Oct. 18: Victoire was taken to Gasabo Courthouse for interrogation by the prosecutor. She was in the same outfit she wore at the time of her arrest. Her hair was undone, she was in handcuffs and she looked very weak.
Late that night, a medical doctor was rushed to her cell. Her blood pressure had dropped dangerously and some medication was given. The police agreed this time to give her the mattress and hygienic items.
Oct. 19: Victoire’s lawyer asked in a letter to the police commissioner that his client be allowed to go to the hospital or to be seen by an independent doctor.
Oct. 18-21: The prosecutor interrogated Victoire at the Gasabo Courthouse. As always, she was brought in in handcuffs. She was looking weak, exhausted and under duress.
Oct. 21: In the morning hours, the police again rushed in some medical staff and gave Victoire some medication before the prosecutor’s afternoon confrontation with the state-prepared key witness, Major Vital Uwumuremyi.
During the confrontation, the key witness claimed that he was given in 2008 and 2009 at least $1,000 USD to create and train a rebel group and to purchase weapons. He testified that since his repatriation in Rwanda in February 2009, he has never been involved in any other rebel activity. This gives the impression that the terrorist allegations are over two years old and that police statements in this respect are not accurate for some reason.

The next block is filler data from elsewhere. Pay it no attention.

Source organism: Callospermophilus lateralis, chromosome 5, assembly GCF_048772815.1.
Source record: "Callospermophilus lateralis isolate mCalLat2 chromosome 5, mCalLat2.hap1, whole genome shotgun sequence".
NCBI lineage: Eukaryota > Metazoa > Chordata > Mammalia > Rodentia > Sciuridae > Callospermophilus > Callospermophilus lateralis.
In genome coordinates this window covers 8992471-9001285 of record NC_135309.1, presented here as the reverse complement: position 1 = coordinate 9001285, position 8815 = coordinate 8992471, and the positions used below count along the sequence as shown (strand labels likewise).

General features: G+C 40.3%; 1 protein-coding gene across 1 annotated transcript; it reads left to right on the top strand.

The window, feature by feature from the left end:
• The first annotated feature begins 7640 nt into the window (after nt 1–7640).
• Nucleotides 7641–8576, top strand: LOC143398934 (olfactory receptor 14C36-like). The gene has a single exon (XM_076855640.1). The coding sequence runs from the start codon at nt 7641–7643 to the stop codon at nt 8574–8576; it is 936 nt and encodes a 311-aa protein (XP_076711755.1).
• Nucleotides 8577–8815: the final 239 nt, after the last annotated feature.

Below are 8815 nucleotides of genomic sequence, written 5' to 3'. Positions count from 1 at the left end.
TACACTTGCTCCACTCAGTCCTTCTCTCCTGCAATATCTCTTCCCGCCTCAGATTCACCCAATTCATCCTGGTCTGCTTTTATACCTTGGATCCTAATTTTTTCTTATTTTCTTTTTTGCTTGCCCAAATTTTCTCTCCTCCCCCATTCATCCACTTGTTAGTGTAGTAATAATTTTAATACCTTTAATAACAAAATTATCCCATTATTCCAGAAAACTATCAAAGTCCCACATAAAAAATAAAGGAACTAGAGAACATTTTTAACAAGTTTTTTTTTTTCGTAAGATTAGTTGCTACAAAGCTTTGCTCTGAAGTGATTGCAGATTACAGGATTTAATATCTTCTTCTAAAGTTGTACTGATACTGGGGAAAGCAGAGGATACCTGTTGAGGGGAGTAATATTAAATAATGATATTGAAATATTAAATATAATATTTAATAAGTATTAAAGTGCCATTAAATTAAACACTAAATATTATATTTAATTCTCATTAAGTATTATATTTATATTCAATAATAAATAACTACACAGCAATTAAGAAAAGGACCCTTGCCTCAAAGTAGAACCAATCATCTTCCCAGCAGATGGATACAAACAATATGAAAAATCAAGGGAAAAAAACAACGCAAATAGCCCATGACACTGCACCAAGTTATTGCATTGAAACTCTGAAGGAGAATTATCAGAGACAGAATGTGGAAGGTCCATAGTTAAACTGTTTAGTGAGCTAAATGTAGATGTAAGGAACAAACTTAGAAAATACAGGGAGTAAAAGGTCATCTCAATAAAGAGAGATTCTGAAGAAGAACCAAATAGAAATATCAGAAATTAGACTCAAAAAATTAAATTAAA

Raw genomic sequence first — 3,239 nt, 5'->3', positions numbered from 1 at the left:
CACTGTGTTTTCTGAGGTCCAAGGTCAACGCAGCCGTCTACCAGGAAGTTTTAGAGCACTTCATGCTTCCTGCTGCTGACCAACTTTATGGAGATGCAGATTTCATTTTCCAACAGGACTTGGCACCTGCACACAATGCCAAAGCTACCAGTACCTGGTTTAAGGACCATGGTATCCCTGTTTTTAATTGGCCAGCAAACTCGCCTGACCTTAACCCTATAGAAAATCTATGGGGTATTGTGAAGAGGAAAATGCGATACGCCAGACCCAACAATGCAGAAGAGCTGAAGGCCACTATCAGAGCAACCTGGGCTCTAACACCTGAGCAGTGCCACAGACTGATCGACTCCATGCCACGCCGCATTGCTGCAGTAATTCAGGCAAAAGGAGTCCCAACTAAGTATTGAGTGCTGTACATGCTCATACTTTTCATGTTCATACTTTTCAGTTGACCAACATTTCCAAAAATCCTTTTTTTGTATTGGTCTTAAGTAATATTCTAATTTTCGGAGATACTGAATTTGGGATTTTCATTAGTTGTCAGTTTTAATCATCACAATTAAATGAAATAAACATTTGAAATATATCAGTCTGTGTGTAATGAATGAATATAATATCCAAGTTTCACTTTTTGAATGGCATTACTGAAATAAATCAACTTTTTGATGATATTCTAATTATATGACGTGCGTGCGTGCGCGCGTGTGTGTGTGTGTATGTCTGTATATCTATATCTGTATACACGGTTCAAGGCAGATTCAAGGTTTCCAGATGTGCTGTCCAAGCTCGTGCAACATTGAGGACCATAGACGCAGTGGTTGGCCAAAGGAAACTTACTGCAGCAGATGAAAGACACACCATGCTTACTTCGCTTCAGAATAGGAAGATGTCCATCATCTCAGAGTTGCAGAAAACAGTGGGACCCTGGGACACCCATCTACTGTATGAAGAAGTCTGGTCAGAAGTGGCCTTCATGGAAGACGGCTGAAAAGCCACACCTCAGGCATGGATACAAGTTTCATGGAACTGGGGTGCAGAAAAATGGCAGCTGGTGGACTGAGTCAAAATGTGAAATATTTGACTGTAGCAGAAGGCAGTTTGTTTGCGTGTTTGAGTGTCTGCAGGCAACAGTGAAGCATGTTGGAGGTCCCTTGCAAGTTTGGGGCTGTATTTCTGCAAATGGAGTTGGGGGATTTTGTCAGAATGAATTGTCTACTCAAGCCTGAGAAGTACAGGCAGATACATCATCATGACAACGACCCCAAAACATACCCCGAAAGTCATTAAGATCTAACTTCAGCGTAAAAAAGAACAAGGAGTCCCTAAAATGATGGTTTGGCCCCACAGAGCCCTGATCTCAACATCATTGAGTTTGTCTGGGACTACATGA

Oct. 22: Victoire was again seen by the police medical doctor. People from our political party were still not allowed to see her. A bail hearing was supposed to be held on the Oct. 25 at the Gasabo Courthouse.
– Sylvain Sibomana
Victoire Ingabire’s 12th day in captivity
Oct. 25 – The bail hearing of Rwandan opposition leader Victoire Ingabire Umuhoza started today in the Gasabo Courthouse. The official criminal charge is the formation of a terrorist organization with the aim to disrupt the territorial security of Rwanda.
The prosecutor, backed by his prepared key witness, tried to convince the court that at the end of 2007 and early in 2008 the defendant carried on suspicious contacts with the rebel group FDRL and its deserters in order to create a terrorist organization. The evidence displayed in court is a mishmash of emails and a transfer of about $2,000 USD made by a third party not related to the defendant. The link to Victoire was not established.
The same criminal charge was leveled in her April 2010 bail hearing, but the prosecutor claims that even if the facts are old, the current confessing state witness brought more light and that the definition of the criminal charge is new. The prosecutor failed to explain why he never pressed charges against his witness for forgery and the use of fake identity documents. He failed to substantiate whether the defendant has violated any of his previous bail conditions.
To the question whether the prosecutor, by basing the arrest of Victoire on arranged confessions from one witness known for forgery and lack of credibility and who is himself accused of the same criminal charges, is not a blatant violation of Article 59 of the Criminal Code of Procedure, he explained that Major Vital Uwumuremyi is a defendant as well, who is pleading guilty and begging for mercy, and he is not a witness.